This is the final weekend to enter your supportive tech project in the 2021 Hackaday Prize. To goal is to find ways to make building or using electronics easier.
Accessibility is one obvious approach to this challenge. But you can also consider the example of reference designs in datasheets. Manufacturers know you don’t want to re-invent the wheel to use their switch-mode power supply so they give you information on how to lay it out on the PCB and what parts to choose. Now take that idea and run with it. This could be a modular design that takes the wizardry out of building electronic projects. But it could just as easily be a aimed at the end user — perhaps lab equipment that’s normally expensive and requires expertise to operate but you’ve reimagined it to have most of that expertise built in.
Need some more help figuring out what this is all about? Let’s look at some of the projects that have already been entered. With devices all around us that have superb cameras and dazzling screens, [Timo] realized it wouldn’t take much to turn one into an inspection microscope, which is just what’s been done with nothing more than a 3D-printed stand and a desk lamp.
[Alain] put his electronics knowledge, and the availability of cheap modules, to great use for his non-verbal son. The PECS Communication Board has a grid of sixteen images, each is a button to act as input. He makes the point that tablet apps exist for this, but durability and cost are both issues that his approach helps address.
There are already a ton of other great entries for this round of the Hackaday Prize, but it wouldn’t be complete without yours. Ten will be chosen to receive $500 each and move on to the finals with a $25,000 grand prize on the line. Start your project right now on Hackaday.io and use the left sidebar drop down menu on your project page to enter it.
Al Williams writes on Hackaday:
The name Gladys West is probably unfamiliar, but she was part of creating something you probably use often enough: GPS. You wouldn’t think a child who grew up on a sharecropping farm would wind up as an influential mathematician, but perhaps watching her father work very hard for very little and her mother working for a tobacco company made her realize that she wanted more for herself. Early on, she decided that education was the way out. She made it all the way to the Naval Surface Warfare Center.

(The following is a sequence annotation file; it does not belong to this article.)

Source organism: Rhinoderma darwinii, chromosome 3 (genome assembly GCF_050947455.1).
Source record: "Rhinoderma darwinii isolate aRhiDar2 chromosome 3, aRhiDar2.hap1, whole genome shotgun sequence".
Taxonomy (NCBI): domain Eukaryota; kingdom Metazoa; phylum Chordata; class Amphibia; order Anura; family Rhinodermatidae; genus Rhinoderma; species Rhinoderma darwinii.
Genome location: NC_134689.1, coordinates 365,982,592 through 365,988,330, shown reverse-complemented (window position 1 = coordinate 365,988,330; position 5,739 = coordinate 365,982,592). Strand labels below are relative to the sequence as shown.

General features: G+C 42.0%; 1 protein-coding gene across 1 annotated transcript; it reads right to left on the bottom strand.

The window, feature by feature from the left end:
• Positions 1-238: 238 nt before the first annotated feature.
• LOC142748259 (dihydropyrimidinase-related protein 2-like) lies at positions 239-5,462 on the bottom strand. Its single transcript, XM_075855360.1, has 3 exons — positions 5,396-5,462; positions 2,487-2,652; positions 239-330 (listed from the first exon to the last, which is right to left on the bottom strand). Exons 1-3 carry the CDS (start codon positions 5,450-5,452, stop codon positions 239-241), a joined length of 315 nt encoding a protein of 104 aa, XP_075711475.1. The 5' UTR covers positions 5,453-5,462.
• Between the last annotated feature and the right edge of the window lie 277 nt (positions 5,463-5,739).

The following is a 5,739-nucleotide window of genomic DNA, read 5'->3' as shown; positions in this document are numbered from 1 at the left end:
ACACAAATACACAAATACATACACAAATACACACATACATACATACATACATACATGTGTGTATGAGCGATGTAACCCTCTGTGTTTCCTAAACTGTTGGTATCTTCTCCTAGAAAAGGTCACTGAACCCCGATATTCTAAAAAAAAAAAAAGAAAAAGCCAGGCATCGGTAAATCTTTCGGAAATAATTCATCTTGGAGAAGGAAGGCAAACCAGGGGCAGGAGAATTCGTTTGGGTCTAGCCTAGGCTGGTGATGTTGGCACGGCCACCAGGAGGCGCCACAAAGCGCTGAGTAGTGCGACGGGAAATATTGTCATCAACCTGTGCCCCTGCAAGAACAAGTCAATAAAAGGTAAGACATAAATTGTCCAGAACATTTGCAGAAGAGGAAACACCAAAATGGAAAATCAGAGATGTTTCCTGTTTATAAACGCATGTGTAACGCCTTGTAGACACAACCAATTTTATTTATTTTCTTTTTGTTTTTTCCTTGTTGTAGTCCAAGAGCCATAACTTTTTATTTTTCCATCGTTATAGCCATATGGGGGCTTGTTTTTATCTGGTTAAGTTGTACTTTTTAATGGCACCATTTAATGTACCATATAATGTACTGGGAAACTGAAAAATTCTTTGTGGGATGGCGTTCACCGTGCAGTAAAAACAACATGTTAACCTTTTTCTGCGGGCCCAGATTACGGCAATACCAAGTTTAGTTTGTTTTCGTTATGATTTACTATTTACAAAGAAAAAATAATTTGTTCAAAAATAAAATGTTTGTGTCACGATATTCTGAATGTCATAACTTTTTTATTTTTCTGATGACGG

While she was there she changed the world with — no kidding — mathematics. While she didn’t single-handedly invent satellite navigation, her work was critical to the systems we take for granted today.
From Donald Papp on Hackaday:
Nearly everyone likes nice pinout diagrams, but the more pins and functions are involved, the more cluttered and less useful the diagram becomes. To address this, [Jan Mrázek] created Pinion, a tool to help generate interactive diagrams from KiCad design files.
The result is an interactive diagram that can be viewed in any web browser. Hovering over a pin or pad highlights those signals with a callout for the name, and clicking makes it stay highlighted for easier reference. Further information can be as detailed or as brief as needed.
If you think Pinion looks a bit familiar, you’re probably remembering that we covered [Jan]’s much earlier PcbDraw tool, which turned KiCad board files into SVG renderings but had no ability to add labels or interactivity. Pinion is an evolution of that earlier idea, and its diagrams are able to act as both documentation and interactive reference, with no reliance on any kind of external service.
Interested? Pinion has a full tutorial and demo and a growing library of parts, so check it out.
Hackday editor Mike Szczys reviews the latest #badgelife masterpiece from AND!XOR:
For years I’ve looked forward to seeing each new unofficial hardware badge that comes out of the #Badgelife powerhouse known as AND!XOR. A mix of new and interesting components, alternate-reality game, and memes, you never know what they’re going to throw down.
A bubble pack landed on my desk on Thursday with the newest offering, the AND!XOR electronic badge built for DEF CON 29, happening this weekend as a hybrid in-person and online conference. While each previous year upped the ante on complexity and manufacturing magic tricks, it’s no surprise considering the uncertainty of both the global pandemic and global chip shortage that they took a different tack. What we have here is a badge hacking puzzle that challenges you to just figure out how to put the thing together!
The boards themselves are obviously the “After Dark” treatment of OSH Park (and sure enough, their logo is on the back of the board). The iconic treatment uses black substrate (the board itself), clear solder mask to let the copper traces show through, ENIG plating for golden pads, and white solder mask.